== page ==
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TracingsHollywood glitters for ‘Dance Lexie Dance’ team

February 15, 2011

By Staff Reporter

By Olivia Tracey

In a world where effort does not always reap its just rewards, it is reassuring to encounter a situation that does. Such is the case with “Dance Lexie Dance,” a short movie produced by Derry-based Raw Nerve Productions in association with BBC Northern Ireland and the Northern Ireland Film Commission. Not only have they attracted some of the most powerful players in the film industry, but they received the ultimate stamp of approval with a recent Academy Award nomination in the Best Live Action Short Category. I met with the creative team at a reception at Gilliland’s, owned by Belfast native Geraldine Gilliland, the first of her quartet of restaurants here in Santa Monica.

It was a Saturday evening and the atmosphere was electric. We watched a screening of the movie, a simple yet meaningful tale about a widowed Protestant father (played by B.J. Hogg), his Riverdancing wannabee daughter (12-year-old Kimberley McConky) and his support for her move into a traditionally Catholic, nationalist Irish dancing arena. As well as being a pro-peace and unity story, the film has many charming and humorous moments, from Lexie’s passionate emulation of the Riverdancers in her Mickey Mouse slippers and her dedicated step practice at the bus-stop to Daddy’s awkward sewing attempt to raise the hem of her grossly oversized dancing costume.

The talents behind this endearing piece are Derry duo Tim Loane (director) and Pearse Moore (producer), with writer Dave Duggan, also from Derry, and former RTE director of photography Eugene McVeigh, from Belfast. Beautifully dressed in cool California style, courtesy of Irish designer Paul Costelloe, all four boys took the Oscar opportunity to savor their 15 minutes of fame as did the movie’s star, B.J. Hogg. And, of course, like all good Irishmen, they brought their wives along to share in the glory. Mind you, I strongly suspect that this talented team will far exceed the usual 15-minute fame allotment, considering the company they were keeping in Gilliland’s that evening, together with their impressive track record.

They may not have brought home the Oscar, but they do have the genuine support of no less than movie mogul Frank Price, former head of both Universal Television and Columbia Pictures whose seemingly endless credits include M’ve Binchey’s “Circle of Friends,” “Prince of Tides” and “Rich Man, Poor Man.”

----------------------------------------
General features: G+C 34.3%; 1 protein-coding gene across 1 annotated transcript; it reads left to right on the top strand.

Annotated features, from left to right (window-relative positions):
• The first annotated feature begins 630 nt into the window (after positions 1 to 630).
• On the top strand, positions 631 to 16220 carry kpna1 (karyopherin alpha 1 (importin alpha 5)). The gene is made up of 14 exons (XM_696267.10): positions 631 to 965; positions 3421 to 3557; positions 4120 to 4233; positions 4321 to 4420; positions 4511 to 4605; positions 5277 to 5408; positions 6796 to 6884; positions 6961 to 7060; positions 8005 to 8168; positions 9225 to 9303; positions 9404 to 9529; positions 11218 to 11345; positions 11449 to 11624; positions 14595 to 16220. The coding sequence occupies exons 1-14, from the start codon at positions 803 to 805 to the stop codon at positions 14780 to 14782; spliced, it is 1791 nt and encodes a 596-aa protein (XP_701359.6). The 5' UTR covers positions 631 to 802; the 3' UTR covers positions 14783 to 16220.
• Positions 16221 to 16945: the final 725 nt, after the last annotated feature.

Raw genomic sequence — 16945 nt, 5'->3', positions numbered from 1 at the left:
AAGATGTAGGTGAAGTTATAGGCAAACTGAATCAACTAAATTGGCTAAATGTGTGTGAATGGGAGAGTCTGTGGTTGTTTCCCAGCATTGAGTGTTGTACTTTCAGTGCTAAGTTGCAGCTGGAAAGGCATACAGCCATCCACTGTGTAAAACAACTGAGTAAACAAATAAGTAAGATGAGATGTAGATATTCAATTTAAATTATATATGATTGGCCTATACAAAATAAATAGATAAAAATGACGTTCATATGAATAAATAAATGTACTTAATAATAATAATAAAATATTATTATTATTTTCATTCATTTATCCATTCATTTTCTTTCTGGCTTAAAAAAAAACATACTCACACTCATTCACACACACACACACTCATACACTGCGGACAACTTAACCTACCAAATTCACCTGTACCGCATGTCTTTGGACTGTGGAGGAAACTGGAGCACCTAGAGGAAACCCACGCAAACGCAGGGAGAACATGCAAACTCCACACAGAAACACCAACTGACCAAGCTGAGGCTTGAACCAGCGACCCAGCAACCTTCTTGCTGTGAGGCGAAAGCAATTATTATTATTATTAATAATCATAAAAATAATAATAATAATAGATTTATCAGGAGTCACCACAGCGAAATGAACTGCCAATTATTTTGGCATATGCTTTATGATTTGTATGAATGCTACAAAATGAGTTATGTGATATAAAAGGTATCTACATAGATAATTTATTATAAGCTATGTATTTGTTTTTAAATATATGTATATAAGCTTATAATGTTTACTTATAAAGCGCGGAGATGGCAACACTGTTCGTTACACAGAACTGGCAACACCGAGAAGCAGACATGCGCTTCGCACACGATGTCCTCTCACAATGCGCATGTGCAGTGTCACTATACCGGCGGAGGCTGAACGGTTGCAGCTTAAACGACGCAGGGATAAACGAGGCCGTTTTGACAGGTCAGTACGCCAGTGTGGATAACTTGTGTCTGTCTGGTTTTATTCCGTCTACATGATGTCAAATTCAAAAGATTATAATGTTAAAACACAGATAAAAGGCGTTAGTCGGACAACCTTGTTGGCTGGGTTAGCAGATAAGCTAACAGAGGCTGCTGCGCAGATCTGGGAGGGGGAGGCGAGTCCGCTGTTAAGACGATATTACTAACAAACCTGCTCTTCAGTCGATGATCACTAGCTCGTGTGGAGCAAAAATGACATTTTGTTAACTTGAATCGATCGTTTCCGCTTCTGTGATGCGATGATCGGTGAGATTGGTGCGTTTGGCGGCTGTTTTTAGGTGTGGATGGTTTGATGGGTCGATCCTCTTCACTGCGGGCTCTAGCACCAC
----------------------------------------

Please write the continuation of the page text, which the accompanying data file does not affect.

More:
It just so happened that Price was in Belfast when his friends, John and Pat Hume arrived at his hotel, personally escorting a certain Pearse Moore and a copy of “Dance Lexie Dance.” So impressed was the producer with the quality of the film that he had it submitted for Academy Award consideration. With news of the nomination, he decided to host the screening and reception at Gilliland’s, together with Entertainment Weekly publisher Michael Kelly and his writer/producer sister, Mary Pat Kelly (“To Live for Ireland” documentary, “Saturday Night Live,” “Good Morning America” and Martin Scorsese books “The First Decade” and “The Journey”). He stressed his personal interest in the talented team, and his intention to give them and their “phenomenal achievement” the recognition, visibility and encouragement they deserve. Indeed, he did just that, sending the boys home with a trunk of influential contacts and renewed confidence.

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Back in Derry, the next project in the works is an as yet untitled half-hour animated movie, due for theatrical release toward the end of this year. In the meantime, they will continue their work at the Nerve Center, their award-winning multimedia arts center, which provides a creative and cultural outlet for the young and unemployed in Derry and Northern Ireland. Considering that the center was only established in 1995, it has made tremendous achievements, now employing a staff of six professional animators and computer designers, and receiving critical acclaim for its first CD compilation, “Some Nerve,” which sold throughout Ireland and the U.K. and was made Album of the Week on Radio Ulster and Dave Fanning’s RTE radio show. Also, one of their prodigy bands, Cuckoo, has recently signed with Geffen Records. All this, together with an Academy Award nomination, amounts to a very impressive string of accomplishments and a wonderful statement of hope for the otherwise unemployed locals.

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